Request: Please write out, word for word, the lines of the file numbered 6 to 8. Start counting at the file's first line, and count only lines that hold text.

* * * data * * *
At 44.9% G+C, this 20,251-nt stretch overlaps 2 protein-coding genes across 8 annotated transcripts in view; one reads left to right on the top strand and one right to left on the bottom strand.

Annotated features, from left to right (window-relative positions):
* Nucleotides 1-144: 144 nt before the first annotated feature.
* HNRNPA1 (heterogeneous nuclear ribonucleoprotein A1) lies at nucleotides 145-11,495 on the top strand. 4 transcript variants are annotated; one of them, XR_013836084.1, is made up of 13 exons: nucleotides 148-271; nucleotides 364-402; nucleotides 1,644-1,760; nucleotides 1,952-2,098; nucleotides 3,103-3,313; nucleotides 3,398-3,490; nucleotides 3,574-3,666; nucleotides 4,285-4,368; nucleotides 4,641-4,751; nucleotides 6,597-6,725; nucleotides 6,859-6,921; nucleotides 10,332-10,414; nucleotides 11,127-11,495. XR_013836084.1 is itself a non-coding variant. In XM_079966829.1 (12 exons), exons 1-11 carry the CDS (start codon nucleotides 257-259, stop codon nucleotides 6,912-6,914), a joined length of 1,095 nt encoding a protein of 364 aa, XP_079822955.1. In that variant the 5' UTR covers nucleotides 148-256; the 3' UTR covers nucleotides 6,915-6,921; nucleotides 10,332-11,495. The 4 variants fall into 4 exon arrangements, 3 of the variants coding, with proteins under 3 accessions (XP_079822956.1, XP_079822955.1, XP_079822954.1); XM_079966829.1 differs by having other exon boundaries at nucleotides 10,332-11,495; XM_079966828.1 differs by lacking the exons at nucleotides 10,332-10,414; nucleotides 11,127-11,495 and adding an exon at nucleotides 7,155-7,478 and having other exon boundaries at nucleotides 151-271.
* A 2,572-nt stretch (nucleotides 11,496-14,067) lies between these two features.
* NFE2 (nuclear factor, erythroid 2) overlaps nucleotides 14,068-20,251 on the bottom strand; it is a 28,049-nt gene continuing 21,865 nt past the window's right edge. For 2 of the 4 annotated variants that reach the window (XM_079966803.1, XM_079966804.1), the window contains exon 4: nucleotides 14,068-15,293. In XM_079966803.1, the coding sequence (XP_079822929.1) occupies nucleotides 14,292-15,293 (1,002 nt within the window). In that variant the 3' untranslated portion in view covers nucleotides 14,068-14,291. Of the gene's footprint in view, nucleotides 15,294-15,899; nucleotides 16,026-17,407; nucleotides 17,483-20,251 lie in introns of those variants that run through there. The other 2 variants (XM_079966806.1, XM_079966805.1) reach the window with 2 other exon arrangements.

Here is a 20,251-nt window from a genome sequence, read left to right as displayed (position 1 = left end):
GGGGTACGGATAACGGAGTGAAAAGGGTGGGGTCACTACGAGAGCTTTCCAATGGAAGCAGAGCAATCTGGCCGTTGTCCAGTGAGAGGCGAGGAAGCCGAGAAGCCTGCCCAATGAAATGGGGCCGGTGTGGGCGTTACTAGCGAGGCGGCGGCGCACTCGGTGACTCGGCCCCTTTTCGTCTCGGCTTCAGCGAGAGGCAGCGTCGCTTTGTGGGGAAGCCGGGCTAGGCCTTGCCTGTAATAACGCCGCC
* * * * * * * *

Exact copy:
* NFE2 (nuclear factor, erythroid 2) overlaps nucleotides 14,068-20,251 on the bottom strand; it is a 28,049-nt gene continuing 21,865 nt past the window's right edge. For 2 of the 4 annotated variants that reach the window (XM_079966803.1, XM_079966804.1), the window contains exon 4: nucleotides 14,068-15,293. In XM_079966803.1, the coding sequence (XP_079822929.1) occupies nucleotides 14,292-15,293 (1,002 nt within the window). In that variant the 3' untranslated portion in view covers nucleotides 14,068-14,291. Of the gene's footprint in view, nucleotides 15,294-15,899; nucleotides 16,026-17,407; nucleotides 17,483-20,251 lie in introns of those variants that run through there. The other 2 variants (XM_079966806.1, XM_079966805.1) reach the window with 2 other exon arrangements.

Here is a 20,251-nt window from a genome sequence, read left to right as displayed (position 1 = left end):
GGGGTACGGATAACGGAGTGAAAAGGGTGGGGTCACTACGAGAGCTTTCCAATGGAAGCAGAGCAATCTGGCCGTTGTCCAGTGAGAGGCGAGGAAGCCGAGAAGCCTGCCCAATGAAATGGGGCCGGTGTGGGCGTTACTAGCGAGGCGGCGGCGCACTCGGTGACTCGGCCCCTTTTCGTCTCGGCTTCAGCGAGAGGCAGCGTCGCTTTGTGGGGAAGCCGGGCTAGGCCTTGCCTGTAATAACGCCGCC